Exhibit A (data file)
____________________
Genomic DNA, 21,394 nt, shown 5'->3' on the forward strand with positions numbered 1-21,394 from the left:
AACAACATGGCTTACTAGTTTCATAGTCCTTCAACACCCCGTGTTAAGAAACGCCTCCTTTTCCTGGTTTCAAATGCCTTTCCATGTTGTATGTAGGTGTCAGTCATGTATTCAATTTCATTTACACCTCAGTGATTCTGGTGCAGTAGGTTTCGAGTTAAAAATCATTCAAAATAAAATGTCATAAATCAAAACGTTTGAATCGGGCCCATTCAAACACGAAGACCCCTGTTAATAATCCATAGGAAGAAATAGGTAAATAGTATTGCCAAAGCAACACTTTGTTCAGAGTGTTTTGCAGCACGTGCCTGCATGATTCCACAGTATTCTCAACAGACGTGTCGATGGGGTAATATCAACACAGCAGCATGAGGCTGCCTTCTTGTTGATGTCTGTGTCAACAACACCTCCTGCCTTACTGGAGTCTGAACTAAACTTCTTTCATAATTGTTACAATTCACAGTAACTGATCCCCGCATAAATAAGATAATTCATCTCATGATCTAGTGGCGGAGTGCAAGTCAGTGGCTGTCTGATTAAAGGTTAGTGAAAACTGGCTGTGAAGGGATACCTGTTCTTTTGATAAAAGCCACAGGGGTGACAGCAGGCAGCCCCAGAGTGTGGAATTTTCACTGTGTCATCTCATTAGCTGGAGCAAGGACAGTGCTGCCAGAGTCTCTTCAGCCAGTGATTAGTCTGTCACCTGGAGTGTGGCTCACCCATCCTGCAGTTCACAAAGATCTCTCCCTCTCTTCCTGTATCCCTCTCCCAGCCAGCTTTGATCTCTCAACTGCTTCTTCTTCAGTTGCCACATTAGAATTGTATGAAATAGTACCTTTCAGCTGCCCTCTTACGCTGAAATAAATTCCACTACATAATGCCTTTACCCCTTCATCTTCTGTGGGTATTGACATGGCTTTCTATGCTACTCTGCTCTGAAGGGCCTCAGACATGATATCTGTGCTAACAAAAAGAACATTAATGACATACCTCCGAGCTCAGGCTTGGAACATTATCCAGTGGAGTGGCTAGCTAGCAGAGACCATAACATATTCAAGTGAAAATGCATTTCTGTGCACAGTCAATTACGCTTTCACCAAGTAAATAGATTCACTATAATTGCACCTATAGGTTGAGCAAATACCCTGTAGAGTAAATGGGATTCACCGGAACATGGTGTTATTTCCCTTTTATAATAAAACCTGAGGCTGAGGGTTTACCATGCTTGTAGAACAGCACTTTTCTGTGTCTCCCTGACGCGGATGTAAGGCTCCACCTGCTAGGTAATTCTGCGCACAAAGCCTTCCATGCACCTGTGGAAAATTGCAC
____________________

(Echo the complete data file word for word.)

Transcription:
Genomic DNA, 21,394 nt, shown 5'->3' on the forward strand with positions numbered 1-21,394 from the left:
AACAACATGGCTTACTAGTTTCATAGTCCTTCAACACCCCGTGTTAAGAAACGCCTCCTTTTCCTGGTTTCAAATGCCTTTCCATGTTGTATGTAGGTGTCAGTCATGTATTCAATTTCATTTACACCTCAGTGATTCTGGTGCAGTAGGTTTCGAGTTAAAAATCATTCAAAATAAAATGTCATAAATCAAAACGTTTGAATCGGGCCCATTCAAACACGAAGACCCCTGTTAATAATCCATAGGAAGAAATAGGTAAATAGTATTGCCAAAGCAACACTTTGTTCAGAGTGTTTTGCAGCACGTGCCTGCATGATTCCACAGTATTCTCAACAGACGTGTCGATGGGGTAATATCAACACAGCAGCATGAGGCTGCCTTCTTGTTGATGTCTGTGTCAACAACACCTCCTGCCTTACTGGAGTCTGAACTAAACTTCTTTCATAATTGTTACAATTCACAGTAACTGATCCCCGCATAAATAAGATAATTCATCTCATGATCTAGTGGCGGAGTGCAAGTCAGTGGCTGTCTGATTAAAGGTTAGTGAAAACTGGCTGTGAAGGGATACCTGTTCTTTTGATAAAAGCCACAGGGGTGACAGCAGGCAGCCCCAGAGTGTGGAATTTTCACTGTGTCATCTCATTAGCTGGAGCAAGGACAGTGCTGCCAGAGTCTCTTCAGCCAGTGATTAGTCTGTCACCTGGAGTGTGGCTCACCCATCCTGCAGTTCACAAAGATCTCTCCCTCTCTTCCTGTATCCCTCTCCCAGCCAGCTTTGATCTCTCAACTGCTTCTTCTTCAGTTGCCACATTAGAATTGTATGAAATAGTACCTTTCAGCTGCCCTCTTACGCTGAAATAAATTCCACTACATAATGCCTTTACCCCTTCATCTTCTGTGGGTATTGACATGGCTTTCTATGCTACTCTGCTCTGAAGGGCCTCAGACATGATATCTGTGCTAACAAAAAGAACATTAATGACATACCTCCGAGCTCAGGCTTGGAACATTATCCAGTGGAGTGGCTAGCTAGCAGAGACCATAACATATTCAAGTGAAAATGCATTTCTGTGCACAGTCAATTACGCTTTCACCAAGTAAATAGATTCACTATAATTGCACCTATAGGTTGAGCAAATACCCTGTAGAGTAAATGGGATTCACCGGAACATGGTGTTATTTCCCTTTTATAATAAAACCTGAGGCTGAGGGTTTACCATGCTTGTAGAACAGCACTTTTCTGTGTCTCCCTGACGCGGATGTAAGGCTCCACCTGCTAGGTAATTCTGCGCACAAAGCCTTCCATGCACCTGTGGAAAATTGCAC